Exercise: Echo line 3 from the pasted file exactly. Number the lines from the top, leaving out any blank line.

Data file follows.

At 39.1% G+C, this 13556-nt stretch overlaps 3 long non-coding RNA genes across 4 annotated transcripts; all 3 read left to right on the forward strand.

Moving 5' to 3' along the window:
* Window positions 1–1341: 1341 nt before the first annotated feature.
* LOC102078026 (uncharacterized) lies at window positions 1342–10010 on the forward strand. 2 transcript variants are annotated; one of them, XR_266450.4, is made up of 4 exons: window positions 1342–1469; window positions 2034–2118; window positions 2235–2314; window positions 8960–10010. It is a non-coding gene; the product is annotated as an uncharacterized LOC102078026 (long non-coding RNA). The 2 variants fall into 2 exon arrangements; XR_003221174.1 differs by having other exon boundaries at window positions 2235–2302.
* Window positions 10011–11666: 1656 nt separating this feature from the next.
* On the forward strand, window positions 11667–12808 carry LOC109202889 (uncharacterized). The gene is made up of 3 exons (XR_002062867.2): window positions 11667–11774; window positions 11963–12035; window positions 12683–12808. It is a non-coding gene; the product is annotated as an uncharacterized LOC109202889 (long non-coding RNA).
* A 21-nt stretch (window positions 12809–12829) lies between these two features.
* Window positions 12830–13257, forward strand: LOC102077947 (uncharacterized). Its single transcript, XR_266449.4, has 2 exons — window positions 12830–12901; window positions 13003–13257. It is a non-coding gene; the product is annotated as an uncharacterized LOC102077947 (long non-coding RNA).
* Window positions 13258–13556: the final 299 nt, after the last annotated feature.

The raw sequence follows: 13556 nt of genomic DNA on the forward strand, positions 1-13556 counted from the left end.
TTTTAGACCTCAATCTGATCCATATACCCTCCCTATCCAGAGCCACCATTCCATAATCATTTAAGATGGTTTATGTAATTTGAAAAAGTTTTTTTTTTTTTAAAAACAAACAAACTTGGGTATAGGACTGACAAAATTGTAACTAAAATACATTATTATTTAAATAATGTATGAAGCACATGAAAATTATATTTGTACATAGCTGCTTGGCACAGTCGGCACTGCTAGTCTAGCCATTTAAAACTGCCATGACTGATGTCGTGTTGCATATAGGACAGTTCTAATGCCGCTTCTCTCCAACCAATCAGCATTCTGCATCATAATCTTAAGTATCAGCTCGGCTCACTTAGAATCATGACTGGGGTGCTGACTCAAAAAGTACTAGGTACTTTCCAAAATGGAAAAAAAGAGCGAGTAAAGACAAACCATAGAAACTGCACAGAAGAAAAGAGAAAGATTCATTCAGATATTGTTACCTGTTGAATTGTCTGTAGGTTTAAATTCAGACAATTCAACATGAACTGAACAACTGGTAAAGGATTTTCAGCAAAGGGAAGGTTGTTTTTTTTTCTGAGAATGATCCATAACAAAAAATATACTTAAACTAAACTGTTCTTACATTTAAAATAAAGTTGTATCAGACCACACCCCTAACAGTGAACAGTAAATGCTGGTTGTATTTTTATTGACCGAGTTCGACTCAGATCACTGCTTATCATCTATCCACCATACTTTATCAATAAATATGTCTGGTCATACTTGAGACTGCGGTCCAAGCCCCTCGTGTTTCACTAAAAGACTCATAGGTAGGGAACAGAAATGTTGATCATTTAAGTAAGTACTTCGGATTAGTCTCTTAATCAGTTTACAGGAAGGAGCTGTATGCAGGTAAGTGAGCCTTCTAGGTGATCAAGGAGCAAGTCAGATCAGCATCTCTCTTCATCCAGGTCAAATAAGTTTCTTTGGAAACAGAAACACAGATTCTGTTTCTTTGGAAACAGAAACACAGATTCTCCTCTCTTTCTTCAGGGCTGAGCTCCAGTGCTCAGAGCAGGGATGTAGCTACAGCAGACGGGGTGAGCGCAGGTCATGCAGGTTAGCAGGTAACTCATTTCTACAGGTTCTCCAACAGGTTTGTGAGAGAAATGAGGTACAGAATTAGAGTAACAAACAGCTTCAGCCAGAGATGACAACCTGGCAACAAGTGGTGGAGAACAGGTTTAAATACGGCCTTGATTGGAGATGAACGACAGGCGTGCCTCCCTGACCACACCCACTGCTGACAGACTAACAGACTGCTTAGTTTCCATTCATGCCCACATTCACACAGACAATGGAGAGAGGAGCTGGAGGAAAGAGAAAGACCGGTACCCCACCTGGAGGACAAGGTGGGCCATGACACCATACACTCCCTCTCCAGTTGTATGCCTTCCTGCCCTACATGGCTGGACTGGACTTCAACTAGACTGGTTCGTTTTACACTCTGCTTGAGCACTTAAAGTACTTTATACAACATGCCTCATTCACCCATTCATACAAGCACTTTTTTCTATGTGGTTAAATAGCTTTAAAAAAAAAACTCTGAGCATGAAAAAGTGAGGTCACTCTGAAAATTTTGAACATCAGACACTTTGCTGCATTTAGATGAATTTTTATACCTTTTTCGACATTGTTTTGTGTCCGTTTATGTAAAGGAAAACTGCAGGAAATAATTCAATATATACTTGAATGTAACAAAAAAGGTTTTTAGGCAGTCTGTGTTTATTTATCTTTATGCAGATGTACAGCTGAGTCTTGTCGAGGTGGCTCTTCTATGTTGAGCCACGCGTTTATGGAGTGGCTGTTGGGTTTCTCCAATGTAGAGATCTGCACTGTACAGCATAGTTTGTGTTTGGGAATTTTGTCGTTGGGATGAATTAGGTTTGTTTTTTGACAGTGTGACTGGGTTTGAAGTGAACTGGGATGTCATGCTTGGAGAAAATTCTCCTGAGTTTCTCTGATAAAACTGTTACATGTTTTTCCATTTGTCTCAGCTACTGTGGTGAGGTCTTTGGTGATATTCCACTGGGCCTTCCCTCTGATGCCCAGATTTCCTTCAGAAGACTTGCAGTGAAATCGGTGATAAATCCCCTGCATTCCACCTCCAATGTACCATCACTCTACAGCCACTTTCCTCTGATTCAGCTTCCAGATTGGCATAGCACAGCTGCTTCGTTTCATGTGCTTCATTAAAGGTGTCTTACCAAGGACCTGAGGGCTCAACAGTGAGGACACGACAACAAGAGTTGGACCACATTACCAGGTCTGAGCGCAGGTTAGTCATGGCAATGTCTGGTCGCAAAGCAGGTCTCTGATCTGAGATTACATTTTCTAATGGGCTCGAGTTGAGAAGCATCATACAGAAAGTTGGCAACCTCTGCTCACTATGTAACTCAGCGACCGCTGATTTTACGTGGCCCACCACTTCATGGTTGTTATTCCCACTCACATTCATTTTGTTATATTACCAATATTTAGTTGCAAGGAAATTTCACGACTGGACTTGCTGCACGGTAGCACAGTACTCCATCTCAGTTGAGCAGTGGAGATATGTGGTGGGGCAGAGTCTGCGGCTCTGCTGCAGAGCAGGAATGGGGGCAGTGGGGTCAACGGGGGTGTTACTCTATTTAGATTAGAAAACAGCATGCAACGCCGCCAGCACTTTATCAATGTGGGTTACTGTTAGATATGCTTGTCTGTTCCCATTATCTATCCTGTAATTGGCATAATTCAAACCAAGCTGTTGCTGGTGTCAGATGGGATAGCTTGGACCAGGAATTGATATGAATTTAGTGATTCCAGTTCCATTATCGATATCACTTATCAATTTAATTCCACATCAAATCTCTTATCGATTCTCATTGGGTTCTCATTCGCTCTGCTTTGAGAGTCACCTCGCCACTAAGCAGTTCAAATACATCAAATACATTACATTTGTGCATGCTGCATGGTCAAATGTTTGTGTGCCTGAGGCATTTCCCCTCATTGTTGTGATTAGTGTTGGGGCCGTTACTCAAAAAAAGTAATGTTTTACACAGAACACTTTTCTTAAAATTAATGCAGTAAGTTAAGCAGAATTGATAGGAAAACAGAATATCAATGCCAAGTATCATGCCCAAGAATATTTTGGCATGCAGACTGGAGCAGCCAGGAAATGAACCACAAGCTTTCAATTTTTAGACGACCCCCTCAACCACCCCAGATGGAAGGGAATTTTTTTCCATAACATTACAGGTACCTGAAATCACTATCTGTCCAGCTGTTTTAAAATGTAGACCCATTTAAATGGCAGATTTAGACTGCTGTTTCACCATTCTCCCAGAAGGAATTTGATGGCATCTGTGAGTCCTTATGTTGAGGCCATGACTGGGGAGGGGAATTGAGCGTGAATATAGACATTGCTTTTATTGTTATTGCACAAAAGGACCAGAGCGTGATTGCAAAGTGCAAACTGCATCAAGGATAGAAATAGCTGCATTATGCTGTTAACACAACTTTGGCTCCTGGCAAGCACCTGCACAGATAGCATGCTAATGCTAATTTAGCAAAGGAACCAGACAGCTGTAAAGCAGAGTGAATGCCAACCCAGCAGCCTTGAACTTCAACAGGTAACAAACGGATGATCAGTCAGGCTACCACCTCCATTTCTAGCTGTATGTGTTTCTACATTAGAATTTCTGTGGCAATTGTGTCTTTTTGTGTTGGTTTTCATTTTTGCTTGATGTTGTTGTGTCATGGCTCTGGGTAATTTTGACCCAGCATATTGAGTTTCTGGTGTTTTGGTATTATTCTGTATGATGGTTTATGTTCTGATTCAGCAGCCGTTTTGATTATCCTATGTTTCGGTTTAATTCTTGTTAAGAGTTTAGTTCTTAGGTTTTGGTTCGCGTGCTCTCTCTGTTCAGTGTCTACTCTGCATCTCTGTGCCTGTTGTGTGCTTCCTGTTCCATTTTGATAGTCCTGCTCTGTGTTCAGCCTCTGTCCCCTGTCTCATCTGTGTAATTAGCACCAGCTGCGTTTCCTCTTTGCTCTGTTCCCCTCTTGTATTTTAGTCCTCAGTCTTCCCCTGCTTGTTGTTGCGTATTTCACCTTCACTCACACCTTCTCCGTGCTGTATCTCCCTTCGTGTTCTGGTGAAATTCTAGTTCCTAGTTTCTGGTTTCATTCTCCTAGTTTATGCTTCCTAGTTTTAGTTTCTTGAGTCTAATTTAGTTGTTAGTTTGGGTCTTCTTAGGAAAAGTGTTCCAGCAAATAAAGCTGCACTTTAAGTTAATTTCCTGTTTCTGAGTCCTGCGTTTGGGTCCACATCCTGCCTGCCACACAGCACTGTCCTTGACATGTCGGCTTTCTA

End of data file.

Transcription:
* Window positions 1–1341: 1341 nt before the first annotated feature.